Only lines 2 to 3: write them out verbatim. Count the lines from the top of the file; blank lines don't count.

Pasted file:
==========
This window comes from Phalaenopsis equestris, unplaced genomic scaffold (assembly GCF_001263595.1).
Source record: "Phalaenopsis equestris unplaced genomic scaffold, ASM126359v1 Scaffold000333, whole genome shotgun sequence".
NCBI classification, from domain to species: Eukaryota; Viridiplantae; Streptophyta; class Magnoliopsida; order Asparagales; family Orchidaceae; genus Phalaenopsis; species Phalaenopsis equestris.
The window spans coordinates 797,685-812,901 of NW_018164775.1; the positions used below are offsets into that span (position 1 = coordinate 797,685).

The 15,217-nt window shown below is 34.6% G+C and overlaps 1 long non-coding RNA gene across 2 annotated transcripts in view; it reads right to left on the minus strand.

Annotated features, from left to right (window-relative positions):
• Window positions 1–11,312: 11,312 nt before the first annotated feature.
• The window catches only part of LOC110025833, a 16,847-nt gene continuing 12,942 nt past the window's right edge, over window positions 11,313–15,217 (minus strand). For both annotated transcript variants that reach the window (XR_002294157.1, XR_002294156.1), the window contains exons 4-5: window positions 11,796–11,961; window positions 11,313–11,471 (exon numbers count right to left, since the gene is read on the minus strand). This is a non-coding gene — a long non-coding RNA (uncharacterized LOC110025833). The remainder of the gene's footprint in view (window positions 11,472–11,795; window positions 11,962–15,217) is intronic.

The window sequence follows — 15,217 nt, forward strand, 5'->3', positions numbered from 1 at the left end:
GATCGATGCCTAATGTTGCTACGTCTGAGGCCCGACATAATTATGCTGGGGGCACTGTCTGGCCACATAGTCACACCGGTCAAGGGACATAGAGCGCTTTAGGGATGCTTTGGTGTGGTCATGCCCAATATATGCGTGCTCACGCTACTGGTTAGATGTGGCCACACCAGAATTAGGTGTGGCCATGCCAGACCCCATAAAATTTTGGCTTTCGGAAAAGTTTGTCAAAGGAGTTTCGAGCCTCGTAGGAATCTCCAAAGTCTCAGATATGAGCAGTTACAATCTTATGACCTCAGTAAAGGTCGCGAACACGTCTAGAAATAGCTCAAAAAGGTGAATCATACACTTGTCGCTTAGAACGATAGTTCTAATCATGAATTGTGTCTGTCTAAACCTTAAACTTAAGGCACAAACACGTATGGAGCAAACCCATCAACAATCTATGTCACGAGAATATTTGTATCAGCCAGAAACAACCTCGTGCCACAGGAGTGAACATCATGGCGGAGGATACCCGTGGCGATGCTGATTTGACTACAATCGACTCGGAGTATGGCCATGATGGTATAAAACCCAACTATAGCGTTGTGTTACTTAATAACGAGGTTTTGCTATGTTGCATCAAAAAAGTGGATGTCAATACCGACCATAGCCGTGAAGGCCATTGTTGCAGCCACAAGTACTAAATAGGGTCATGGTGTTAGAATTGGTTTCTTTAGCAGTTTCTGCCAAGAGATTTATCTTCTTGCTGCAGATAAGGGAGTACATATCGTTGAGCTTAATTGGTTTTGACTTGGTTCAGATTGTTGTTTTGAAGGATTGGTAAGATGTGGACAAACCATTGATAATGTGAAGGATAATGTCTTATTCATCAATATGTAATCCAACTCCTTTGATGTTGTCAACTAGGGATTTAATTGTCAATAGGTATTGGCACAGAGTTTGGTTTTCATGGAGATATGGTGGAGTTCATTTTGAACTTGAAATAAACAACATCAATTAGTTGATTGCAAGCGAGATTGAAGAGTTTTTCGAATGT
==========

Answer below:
Source record: "Phalaenopsis equestris unplaced genomic scaffold, ASM126359v1 Scaffold000333, whole genome shotgun sequence".
NCBI classification, from domain to species: Eukaryota; Viridiplantae; Streptophyta; class Magnoliopsida; order Asparagales; family Orchidaceae; genus Phalaenopsis; species Phalaenopsis equestris.